Facebook, WhatsApp and Instagram are back after a worldwide outage that lasted around six hours.
Users of the sites were unable to access both the mobile and web browser editions of the social media sites owned by Facebook.
Some users have been able to access the sites again. Facebook boss Mark Zuckerberg said in a post this morning that Facebook, Instagram and Whatsapp are coming back.
“Sorry for the disruption today — I know how much you rely on our services to stay connected with people you care about,” he said.
During the outage, Facebook also issued a statement through Twitter where they said they were trying to get things back to normal.
Later they updated this statement saying that some services were coming back online.
To the huge community of people and businesses around the world who depend on us: we're sorry. We’ve been working hard to restore access to our apps and services and are happy to report they are coming back online now. Thank you for bearing with us.
— Facebook (@Facebook) October 4, 2021
Both WhatsApp and Instagram have made similar apologies on their Twitter accounts after the outage.
Apologies to everyone who hasn’t been able to use WhatsApp today. We’re starting to slowly and carefully get WhatsApp working again.
Thank you so much for your patience. We will continue to keep you updated when we have more information to share.
— WhatsApp (@WhatsApp) October 4, 2021
Instagram is slowly but surely coming back now – thanks for dealing with us and sorry for the wait! https://t.co/O6II13DrMy
— Instagram Comms (@InstagramComms) October 4, 2021
People reported Facebook not loading at all and while Instagram and Whatsapp were accessible, users reported not being able to load new content or send messages.
The company has yet to say what caused the outage this morning however, multiple security experts pointed to a Domain Name System (DNS) problem as a possible source.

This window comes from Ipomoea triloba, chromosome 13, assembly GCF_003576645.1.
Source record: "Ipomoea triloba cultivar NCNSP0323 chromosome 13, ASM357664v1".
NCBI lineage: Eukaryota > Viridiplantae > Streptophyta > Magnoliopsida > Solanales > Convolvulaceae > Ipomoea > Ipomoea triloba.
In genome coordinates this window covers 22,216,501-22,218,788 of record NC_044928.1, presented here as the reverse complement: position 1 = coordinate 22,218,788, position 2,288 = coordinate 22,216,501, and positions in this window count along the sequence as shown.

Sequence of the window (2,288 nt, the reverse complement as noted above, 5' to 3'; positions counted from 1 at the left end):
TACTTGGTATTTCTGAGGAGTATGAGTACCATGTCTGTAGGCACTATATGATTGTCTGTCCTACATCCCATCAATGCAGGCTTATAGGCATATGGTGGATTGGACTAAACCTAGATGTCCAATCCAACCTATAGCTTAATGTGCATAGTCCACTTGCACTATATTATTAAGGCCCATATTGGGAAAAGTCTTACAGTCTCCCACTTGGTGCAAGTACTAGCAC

DNS is often referred to as the internet’s address book where it translates domain names to IP addresses so that browsers can load Internet resources.
Technology expert Trevor Long told Channel Nine’s Today show that he thinks the attack was a technical error.
Sometimes more people than usual use Twitter. We prepare for these moments, but today things didn’t go exactly as planned. Some of you may have had an issue seeing replies and DMs as a result. This has been fixed. Sorry about that! 💙
— Twitter Support (@TwitterSupport) October 4, 2021
The shut down of the services owned by Facebook comes shortly after a whistleblower who was the source for a series of The Wall Street Journal Stories exposing the company for their internal awareness of research into its products went public on 60 Minutes in the US on Sunday.
Frances Haugen was identified as the whistleblower and claimed to CBS News that Facebook could do more to protect its users from hate speech and misinformation but prioritises profits over its users. She also claimed that Instagram specifically was harmful to the mental health of teenage girls.
Lena Pietsch, Facebook’s director of policy communications, has since responded to the 60 Minutes report with statements on behalf of the social media company.
“We’ve invested heavily in people and technology to keep our platform safe, and have made fighting misinformation and providing authoritative information a priority. If any research had identified an exact solution to these complex challenges, the tech industry, governments, and society would have solved them a long time ago,” she said.
Photo: @solenfeyissa Facebook By Solen Feyissa available HERE and used under a Creative Commons Attribution. The image has not been modified.